Defendant Conspired to Illegally Export U.S. Goods and Technology Without Required Export Licenses
A dual citizen of the United States and Iran pleaded guilty today to conspiring to illegally export U.S. goods, technology and services to end users in Iran, including the Government of Iran, in violation of the International Emergency Economic Powers Act (IEEPA).
According to court documents, Kambiz Attar Kashani, 44, and his co-conspirators, using two United Arab Emirates companies, evaded U.S. export laws between February 2019 and June 2021 by procuring electronic goods, technology and services from U.S. technology companies for end users in Iran without obtaining required licenses or other authorization from the U.S. Department of the Treasury’s Office of Foreign Assets Control (OFAC). Kashani acted at the direction of an arm of the Central Bank of Iran (CBI). CBI has been designated by OFAC for having materially assisted, sponsored or provided financial, material or technological support to known terrorist organizations.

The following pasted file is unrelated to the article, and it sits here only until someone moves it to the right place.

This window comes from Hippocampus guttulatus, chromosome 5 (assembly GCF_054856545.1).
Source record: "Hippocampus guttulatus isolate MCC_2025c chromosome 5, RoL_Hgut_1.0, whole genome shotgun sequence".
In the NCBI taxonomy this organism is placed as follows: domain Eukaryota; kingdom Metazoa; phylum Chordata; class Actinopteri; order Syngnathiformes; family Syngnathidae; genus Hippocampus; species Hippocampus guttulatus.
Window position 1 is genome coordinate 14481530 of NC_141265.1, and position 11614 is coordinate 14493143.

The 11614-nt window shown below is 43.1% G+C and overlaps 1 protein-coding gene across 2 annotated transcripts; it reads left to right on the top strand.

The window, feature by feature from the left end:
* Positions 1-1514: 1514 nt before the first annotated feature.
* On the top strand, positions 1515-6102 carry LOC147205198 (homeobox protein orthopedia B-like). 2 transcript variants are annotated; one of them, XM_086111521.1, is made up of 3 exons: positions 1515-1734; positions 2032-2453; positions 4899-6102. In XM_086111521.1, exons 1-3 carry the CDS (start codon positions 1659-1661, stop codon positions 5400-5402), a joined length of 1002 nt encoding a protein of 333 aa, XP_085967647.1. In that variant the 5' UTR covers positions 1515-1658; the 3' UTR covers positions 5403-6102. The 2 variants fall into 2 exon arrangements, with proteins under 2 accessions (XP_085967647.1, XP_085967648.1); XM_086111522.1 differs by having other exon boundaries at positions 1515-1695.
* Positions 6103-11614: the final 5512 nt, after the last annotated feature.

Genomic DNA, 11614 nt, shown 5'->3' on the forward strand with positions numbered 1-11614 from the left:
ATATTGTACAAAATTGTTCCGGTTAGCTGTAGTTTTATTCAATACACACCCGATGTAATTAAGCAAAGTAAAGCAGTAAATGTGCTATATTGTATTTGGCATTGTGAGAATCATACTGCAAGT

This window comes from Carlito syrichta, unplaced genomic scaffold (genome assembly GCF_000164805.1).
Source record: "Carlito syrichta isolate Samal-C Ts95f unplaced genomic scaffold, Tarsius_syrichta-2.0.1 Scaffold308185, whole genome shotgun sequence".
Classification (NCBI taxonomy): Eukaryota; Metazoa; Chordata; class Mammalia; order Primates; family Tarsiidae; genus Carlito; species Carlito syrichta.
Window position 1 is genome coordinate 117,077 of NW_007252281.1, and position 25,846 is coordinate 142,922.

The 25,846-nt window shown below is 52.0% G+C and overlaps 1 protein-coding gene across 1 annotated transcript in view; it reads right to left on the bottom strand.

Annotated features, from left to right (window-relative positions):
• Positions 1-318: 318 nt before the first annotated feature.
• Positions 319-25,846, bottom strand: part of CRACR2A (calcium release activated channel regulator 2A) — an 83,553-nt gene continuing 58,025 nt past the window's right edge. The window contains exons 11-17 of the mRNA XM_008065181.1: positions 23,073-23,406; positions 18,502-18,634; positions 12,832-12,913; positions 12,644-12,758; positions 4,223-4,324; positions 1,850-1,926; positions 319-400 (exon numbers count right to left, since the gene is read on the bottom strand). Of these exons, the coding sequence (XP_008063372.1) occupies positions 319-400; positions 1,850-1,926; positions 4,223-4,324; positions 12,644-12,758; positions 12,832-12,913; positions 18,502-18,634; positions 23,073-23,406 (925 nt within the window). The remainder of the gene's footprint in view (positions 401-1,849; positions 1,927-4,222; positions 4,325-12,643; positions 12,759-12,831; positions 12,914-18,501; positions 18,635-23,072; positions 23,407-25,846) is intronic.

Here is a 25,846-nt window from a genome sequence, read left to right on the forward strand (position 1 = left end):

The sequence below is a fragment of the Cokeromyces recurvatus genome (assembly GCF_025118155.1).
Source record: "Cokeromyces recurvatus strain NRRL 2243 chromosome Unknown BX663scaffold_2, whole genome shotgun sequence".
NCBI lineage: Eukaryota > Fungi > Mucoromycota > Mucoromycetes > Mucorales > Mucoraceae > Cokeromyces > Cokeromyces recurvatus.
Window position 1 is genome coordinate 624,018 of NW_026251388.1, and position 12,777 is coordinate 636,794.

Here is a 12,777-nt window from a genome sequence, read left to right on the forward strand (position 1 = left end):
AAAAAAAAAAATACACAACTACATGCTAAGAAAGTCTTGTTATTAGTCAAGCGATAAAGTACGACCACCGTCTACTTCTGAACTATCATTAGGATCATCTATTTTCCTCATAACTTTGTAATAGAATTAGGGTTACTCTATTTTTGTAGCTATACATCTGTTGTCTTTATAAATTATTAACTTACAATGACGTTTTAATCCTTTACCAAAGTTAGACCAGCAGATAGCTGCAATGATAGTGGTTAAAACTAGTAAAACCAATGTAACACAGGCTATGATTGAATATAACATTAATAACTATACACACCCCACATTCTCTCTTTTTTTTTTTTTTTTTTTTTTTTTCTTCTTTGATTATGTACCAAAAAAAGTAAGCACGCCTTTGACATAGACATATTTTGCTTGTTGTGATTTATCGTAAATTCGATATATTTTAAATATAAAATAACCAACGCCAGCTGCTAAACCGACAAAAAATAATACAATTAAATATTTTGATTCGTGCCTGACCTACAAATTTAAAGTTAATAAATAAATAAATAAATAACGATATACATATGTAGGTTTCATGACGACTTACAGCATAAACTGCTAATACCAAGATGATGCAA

Kashani faces a maximum penalty of 20 years in prison, and he has agreed to pay a $50,000 fine, in addition to any forfeiture owed. A federal district court judge will determine any sentence after considering the U.S. Sentencing Guidelines and other statutory factors.
U.S. Attorney Breon Peace for the Eastern District of New York, Assistant Attorney General Matthew G. Olsen for the Justice Department’s National Security Division and Special Agent in Charge Joseph R. Bonavolanta of the FBI’s Boston Field Office made the announcement.
Assistant U.S. Attorneys Alexander A. Solomon and Meredith A. Arfa of the Eastern District of New York are in charge of the prosecution, with assistance provided by Trial Attorney S. Derek Shugert of the National Security Division’s Counterintelligence and Export Control Section.